Records indicate that in 1997 he performed over 3,200 exams at the request of insurance companies. Not only that, this doctor was successfully sued by a person he examined on behalf of an insurance company because he injured them during one of his insurance company exams. The insured told him that his treating physicians ordered him not to lift his arm up over his shoulder level, but this doctor forced his arm above his shoulder level, tearing out his shoulder and causing even more damage to the poor man. Not only did this doctor lose at the trial court level, but lost at the Court of Appeals and the Michigan Supreme Court levels and ended up having to pay the person he injured for the damages caused during this incompetent insurance company examination.

Lastly, during this doctor’s divorce deposition, he was asked if he had any disabilities by the attorney for his wife, to which he testified, "I have peripheral neuropathy, difficulty walking, difficulty feeling things and a number of problems in regard to those disabilities". This particular doctor is hired by insurance companies as a physical medicine and rehab physician. His 15-20 minute exam of the insured includes palpating the skin, feeling and sensing things through his hands on the person’s body such as muscle tonicity, trigger points and spasms. How can a person who has testified under oath that he has "difficulty feeling things" complete a competent physical examination of someone when he admittedly is suffering from a peripheral neuropathy? Quite simply, he can’t.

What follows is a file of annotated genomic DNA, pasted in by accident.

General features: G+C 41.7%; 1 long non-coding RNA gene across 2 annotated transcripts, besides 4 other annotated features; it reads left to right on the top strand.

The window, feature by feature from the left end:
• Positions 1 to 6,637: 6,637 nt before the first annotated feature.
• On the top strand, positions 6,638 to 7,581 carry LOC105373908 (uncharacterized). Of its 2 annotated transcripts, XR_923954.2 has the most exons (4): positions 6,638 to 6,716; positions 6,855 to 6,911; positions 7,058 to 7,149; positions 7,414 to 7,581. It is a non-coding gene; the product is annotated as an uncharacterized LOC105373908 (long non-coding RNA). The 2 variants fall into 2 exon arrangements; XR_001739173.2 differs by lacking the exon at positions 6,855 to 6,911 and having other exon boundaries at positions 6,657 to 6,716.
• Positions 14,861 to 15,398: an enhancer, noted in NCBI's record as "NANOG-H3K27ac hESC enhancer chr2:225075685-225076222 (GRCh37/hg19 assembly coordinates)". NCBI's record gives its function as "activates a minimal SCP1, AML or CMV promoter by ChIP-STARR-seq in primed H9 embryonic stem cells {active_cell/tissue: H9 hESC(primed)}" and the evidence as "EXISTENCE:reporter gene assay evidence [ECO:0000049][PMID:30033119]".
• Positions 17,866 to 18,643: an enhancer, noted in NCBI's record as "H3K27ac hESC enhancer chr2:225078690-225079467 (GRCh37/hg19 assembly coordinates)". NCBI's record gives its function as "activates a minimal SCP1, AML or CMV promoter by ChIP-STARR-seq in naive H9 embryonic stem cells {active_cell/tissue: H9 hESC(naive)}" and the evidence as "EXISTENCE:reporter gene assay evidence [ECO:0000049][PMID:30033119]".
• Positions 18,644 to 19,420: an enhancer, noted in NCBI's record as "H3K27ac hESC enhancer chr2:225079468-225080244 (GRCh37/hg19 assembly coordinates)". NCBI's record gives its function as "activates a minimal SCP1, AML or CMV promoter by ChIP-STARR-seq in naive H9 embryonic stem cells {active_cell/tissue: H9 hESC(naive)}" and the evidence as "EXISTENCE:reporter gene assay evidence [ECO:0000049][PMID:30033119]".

So, if you have a medical claim pending and your insurance company wants to send you to their "specialist". Stay on your toes. Odds are, the "specialist" they’ve sent you to is simply an agent of the insurance company and their got-to-guy when it’s time to start denying benefits.